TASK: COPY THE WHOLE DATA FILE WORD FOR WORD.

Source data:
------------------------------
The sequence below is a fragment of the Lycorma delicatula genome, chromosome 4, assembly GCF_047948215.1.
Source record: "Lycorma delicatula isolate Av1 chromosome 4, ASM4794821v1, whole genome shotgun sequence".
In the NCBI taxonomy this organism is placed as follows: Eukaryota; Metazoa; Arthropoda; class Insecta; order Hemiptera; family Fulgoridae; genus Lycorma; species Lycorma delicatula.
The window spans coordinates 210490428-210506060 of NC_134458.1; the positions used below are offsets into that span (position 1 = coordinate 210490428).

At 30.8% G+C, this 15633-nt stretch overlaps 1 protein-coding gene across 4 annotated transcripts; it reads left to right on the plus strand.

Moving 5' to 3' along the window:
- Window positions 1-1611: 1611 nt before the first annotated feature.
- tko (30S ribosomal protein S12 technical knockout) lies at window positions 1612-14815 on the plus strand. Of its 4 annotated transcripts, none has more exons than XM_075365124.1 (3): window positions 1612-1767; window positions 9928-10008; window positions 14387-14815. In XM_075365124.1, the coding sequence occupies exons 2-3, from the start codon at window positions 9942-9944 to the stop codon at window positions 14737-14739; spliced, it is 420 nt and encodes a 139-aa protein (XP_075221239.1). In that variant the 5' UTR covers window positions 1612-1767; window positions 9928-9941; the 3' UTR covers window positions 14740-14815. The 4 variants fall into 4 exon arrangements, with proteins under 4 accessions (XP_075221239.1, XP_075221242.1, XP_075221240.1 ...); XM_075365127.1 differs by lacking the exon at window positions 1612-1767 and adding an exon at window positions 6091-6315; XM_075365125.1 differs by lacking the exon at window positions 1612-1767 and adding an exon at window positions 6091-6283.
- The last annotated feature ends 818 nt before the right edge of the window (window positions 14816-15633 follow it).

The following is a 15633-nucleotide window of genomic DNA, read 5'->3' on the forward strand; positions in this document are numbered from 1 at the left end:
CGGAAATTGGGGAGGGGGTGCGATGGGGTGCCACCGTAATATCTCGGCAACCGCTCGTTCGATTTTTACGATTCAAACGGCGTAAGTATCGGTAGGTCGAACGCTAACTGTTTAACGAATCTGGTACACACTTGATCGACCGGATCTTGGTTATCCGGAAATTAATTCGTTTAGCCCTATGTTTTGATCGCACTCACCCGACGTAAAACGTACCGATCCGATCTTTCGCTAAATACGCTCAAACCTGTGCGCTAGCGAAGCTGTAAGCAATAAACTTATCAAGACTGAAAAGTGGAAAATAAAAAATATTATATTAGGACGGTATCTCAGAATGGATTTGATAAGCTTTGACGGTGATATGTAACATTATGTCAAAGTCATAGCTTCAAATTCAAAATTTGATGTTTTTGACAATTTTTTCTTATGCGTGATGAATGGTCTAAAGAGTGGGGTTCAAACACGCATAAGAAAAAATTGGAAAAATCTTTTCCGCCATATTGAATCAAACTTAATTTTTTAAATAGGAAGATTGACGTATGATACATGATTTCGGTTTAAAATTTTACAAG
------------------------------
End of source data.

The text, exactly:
The sequence below is a fragment of the Lycorma delicatula genome, chromosome 4, assembly GCF_047948215.1.
Source record: "Lycorma delicatula isolate Av1 chromosome 4, ASM4794821v1, whole genome shotgun sequence".
In the NCBI taxonomy this organism is placed as follows: Eukaryota; Metazoa; Arthropoda; class Insecta; order Hemiptera; family Fulgoridae; genus Lycorma; species Lycorma delicatula.
The window spans coordinates 210490428-210506060 of NC_134458.1; the positions used below are offsets into that span (position 1 = coordinate 210490428).

At 30.8% G+C, this 15633-nt stretch overlaps 1 protein-coding gene across 4 annotated transcripts; it reads left to right on the plus strand.

Moving 5' to 3' along the window:
- Window positions 1-1611: 1611 nt before the first annotated feature.
- tko (30S ribosomal protein S12 technical knockout) lies at window positions 1612-14815 on the plus strand. Of its 4 annotated transcripts, none has more exons than XM_075365124.1 (3): window positions 1612-1767; window positions 9928-10008; window positions 14387-14815. In XM_075365124.1, the coding sequence occupies exons 2-3, from the start codon at window positions 9942-9944 to the stop codon at window positions 14737-14739; spliced, it is 420 nt and encodes a 139-aa protein (XP_075221239.1). In that variant the 5' UTR covers window positions 1612-1767; window positions 9928-9941; the 3' UTR covers window positions 14740-14815. The 4 variants fall into 4 exon arrangements, with proteins under 4 accessions (XP_075221239.1, XP_075221242.1, XP_075221240.1 ...); XM_075365127.1 differs by lacking the exon at window positions 1612-1767 and adding an exon at window positions 6091-6315; XM_075365125.1 differs by lacking the exon at window positions 1612-1767 and adding an exon at window positions 6091-6283.
- The last annotated feature ends 818 nt before the right edge of the window (window positions 14816-15633 follow it).

The following is a 15633-nucleotide window of genomic DNA, read 5'->3' on the forward strand; positions in this document are numbered from 1 at the left end:
CGGAAATTGGGGAGGGGGTGCGATGGGGTGCCACCGTAATATCTCGGCAACCGCTCGTTCGATTTTTACGATTCAAACGGCGTAAGTATCGGTAGGTCGAACGCTAACTGTTTAACGAATCTGGTACACACTTGATCGACCGGATCTTGGTTATCCGGAAATTAATTCGTTTAGCCCTATGTTTTGATCGCACTCACCCGACGTAAAACGTACCGATCCGATCTTTCGCTAAATACGCTCAAACCTGTGCGCTAGCGAAGCTGTAAGCAATAAACTTATCAAGACTGAAAAGTGGAAAATAAAAAATATTATATTAGGACGGTATCTCAGAATGGATTTGATAAGCTTTGACGGTGATATGTAACATTATGTCAAAGTCATAGCTTCAAATTCAAAATTTGATGTTTTTGACAATTTTTTCTTATGCGTGATGAATGGTCTAAAGAGTGGGGTTCAAACACGCATAAGAAAAAATTGGAAAAATCTTTTCCGCCATATTGAATCAAACTTAATTTTTTAAATAGGAAGATTGACGTATGATACATGATTTCGGTTTAAAATTTTACAAG